Once a concern that was the province of the paranoid, years worth of reports and revelations have made it readily apparent that people really can spy on you through your webcam. Here’s why you should disable or cover yours.
It’s no secret that two monitors can improve your productivity, but not everyone needs a pair of screens all the time. If you find yourself in a situation where a second screen could be beneficial, however, you can easily make your Android device serve double duty.
With Windows 10’s Anniversary Update, Microsoft tightened the screws even further. But you can avoid the more restrictive driver-signing requirements by disabling Secure Boot.
A good set of fans can keep your computer from overheating, but they can also make your computer sound like a wind tunnel. Here’s how to control your PC’s fans for superior cooling when it’s working hard, and silence when it isn’t.
If you have a bunch of user accounts on your Windows PC that you don’t need anymore, it may be time to clean them out. Today we’ll take a look at how to delete a user account in Windows.
There are lots of tools out there for taking screenshots in Windows. However, you may not need to install a third party app. Snipping Tool, included in Windows Vista and later, allows you to take screenshots, as well as edit and annotate them.
Any time you have hard drive errors—or even strange behavior you might not at first associate with a hard drive—Check Disk can be a lifesaver. Here’s a full guide to using the Check Disk tool that comes with every version of Windows.
If you’ve tampered with your Chromebook—to install Windows on your Chromebook, for example—you may have replaced its BIOS with a third-party option. Here’s how to roll all your changes back and turn that Windows or Linux PC back into a Chromebook.
If you have multiple user accounts on your computer, you might find it annoying to have to click on the icon for your username each time you start up the computer. To remedy this problem, you can hide a user account with a registry hack.
By default, using the Windows+L key combination locks Windows, so you have to re-type your password to use the computer. If you find yourself occasionally hitting that combination by accident—and you don’t really have a need to lock Windows—here’s how to disable it.
On modern versions of Windows, you’ll see a “ProgramData” folder on your system drive—usually the C:\ drive. This folder is hidden, so you’ll only see it if you show hidden files in File Explorer.
Switch to a new operating system and there are all sorts of little difference to get used to. The way macOS sorts folders and files is one of those things for migrating Windows users.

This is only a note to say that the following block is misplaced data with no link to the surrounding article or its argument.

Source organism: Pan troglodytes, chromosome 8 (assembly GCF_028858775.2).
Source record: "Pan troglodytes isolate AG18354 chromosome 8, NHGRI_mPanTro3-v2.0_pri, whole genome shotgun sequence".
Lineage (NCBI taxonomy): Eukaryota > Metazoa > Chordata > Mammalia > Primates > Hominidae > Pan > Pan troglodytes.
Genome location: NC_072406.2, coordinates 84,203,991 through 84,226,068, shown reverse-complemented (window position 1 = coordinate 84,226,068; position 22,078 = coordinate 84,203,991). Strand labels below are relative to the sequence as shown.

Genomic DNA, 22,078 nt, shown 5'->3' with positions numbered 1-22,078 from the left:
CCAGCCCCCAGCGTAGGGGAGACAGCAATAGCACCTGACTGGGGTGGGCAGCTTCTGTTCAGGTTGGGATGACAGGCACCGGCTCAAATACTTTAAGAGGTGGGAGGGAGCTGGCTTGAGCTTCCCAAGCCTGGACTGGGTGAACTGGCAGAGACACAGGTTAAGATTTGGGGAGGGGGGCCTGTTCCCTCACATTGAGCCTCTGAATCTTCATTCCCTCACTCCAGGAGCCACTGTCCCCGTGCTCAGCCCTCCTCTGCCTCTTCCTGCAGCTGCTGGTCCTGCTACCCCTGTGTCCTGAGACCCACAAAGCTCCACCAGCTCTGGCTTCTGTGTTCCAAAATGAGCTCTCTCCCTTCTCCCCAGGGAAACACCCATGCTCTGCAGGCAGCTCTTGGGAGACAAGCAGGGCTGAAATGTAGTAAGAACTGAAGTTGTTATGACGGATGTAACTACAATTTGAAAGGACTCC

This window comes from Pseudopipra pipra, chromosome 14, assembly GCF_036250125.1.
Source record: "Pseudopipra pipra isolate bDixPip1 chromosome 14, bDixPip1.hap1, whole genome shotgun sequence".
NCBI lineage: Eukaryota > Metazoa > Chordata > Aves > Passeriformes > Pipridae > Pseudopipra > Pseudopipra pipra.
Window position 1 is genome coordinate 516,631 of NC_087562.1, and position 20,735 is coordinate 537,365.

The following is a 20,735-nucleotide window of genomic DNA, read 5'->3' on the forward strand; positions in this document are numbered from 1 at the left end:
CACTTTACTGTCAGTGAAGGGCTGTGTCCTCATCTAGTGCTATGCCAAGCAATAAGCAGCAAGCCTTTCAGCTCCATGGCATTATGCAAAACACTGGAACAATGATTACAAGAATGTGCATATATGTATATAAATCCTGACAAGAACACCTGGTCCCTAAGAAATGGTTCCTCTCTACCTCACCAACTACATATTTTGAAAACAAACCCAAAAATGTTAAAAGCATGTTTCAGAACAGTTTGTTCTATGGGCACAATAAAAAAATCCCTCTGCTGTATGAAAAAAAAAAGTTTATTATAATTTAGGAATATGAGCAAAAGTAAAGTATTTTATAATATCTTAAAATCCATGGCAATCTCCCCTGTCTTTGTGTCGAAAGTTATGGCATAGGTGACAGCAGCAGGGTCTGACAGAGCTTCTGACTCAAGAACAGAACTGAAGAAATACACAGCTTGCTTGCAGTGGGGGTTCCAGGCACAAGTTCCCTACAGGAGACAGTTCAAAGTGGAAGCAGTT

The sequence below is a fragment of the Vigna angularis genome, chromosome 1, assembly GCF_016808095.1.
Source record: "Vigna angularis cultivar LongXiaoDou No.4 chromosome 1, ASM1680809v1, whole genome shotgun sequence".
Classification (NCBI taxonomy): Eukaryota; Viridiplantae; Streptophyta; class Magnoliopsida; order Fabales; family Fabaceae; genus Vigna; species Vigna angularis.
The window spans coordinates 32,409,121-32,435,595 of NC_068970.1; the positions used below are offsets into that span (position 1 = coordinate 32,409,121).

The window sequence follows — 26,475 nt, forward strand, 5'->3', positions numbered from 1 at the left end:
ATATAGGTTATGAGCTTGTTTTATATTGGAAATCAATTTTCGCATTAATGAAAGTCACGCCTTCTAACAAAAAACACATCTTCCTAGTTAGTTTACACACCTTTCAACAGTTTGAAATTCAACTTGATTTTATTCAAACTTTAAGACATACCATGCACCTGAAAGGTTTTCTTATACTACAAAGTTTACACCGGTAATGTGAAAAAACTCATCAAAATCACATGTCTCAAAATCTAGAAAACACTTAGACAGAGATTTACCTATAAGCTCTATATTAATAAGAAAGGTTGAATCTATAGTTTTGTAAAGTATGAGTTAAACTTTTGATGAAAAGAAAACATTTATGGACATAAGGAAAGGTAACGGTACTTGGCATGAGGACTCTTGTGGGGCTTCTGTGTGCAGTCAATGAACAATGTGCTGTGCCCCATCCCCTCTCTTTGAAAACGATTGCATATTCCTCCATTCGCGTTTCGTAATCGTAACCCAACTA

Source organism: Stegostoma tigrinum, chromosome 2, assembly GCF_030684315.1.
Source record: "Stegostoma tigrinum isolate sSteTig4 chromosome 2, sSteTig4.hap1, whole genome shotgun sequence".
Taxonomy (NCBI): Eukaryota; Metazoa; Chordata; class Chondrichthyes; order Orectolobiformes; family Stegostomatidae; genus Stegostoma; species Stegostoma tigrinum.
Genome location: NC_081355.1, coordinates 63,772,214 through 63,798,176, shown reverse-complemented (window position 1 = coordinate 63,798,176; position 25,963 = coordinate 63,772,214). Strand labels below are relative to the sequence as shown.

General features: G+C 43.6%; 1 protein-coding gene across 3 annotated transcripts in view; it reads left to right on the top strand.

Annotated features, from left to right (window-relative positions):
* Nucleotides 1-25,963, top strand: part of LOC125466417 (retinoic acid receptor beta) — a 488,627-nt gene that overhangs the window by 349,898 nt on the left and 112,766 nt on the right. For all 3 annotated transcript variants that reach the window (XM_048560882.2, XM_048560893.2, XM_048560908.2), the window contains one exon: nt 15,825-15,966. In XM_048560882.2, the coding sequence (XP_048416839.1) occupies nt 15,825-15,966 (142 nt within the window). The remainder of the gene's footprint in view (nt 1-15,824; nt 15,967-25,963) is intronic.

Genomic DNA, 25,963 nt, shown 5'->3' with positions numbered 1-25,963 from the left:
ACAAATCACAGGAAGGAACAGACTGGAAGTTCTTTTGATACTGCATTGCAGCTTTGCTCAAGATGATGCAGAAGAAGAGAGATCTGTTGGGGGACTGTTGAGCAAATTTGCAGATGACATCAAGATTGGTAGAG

Gamers are accusing NVIDIA’s new drivers of spying on you, collecting more data with new telemetry services. But NVIDIA isn’t spying on you—or, at least, NVIDIA isn’t gathering more data than it already was, and most of that data is required for it to work properly.
There are all kinds of ways to open a Command Prompt window from File Explorer—and you can even run commands right in the File Explorer address bar—but did you know it’s just as easy to open a File Explorer window from the Command Prompt?
Chromebooks don’t officially support Windows. You normally can’t even install Windows—Chromebooks ship with a special type of BIOS designed for Chrome OS. But there are ways to install Windows on many Chromebook models, if you’re willing to get your hands dirty.
There’s nothing as precious and irreplaceable as your personal photos and, with a little forethought and planning, there’s no reason to ever feel the heartbreak of losing even a single one of them to theft, broken devices, or disaster.
Microsoft is now more aggressively pushing taskbar and action center ads for Microsoft Edge. These are just one of the many types of advertising in Windows 10. Here’s how to make Edge stop nagging you.
Putting your PC to sleep is a great way to save energy while still making sure you can resume work quickly. But what can you do if your PC keeps waking up on its own? Here’s how to figure out what’s waking it up, and how to prevent it.
Windows 10, like Windows 8 before it, is integrated with Microsoft’s online services. Microsoft would prefer you sign into Windows with your Microsoft account, although you can still create a local account. Certain features are only available if you sign in with a Microsoft account, however.
By default, the Windows Control Panel defaults to the last view you used—Category, Large Icons, or Small Icons. If you prefer, you can make it always open to a particular view using a quick Registry or Group Policy hack.
You closed the only Safari window that’s open, but on the dock you see the browser is still running. Are you going nuts?
Have you ever wondered why you can only turn Quiet Hours on or off in Windows 10, but not set the actual hours you want? We have, too. But with a little Registry or Group Policy hack, it turns out you can.
Although modern routers handle most functions automatically, some applications will require you to manually forward a port to that application or device. Fortunately, it’s really simple to do if you know where to look.
An EPS (Encapsulated PostScript) file is special type of image file containing a PostScript program. If you’ve stumbled upon one of these files, you’ve probably noticed quickly that few programs can open it properly. So how can you view it?
Aero Shake—a fun little feature that lets you grab a window by the title bar and shake it to minimize all other open windows—can sometimes get in the way. If you don’t like it, you can turn it off with a quick Registry or Group Policy edit.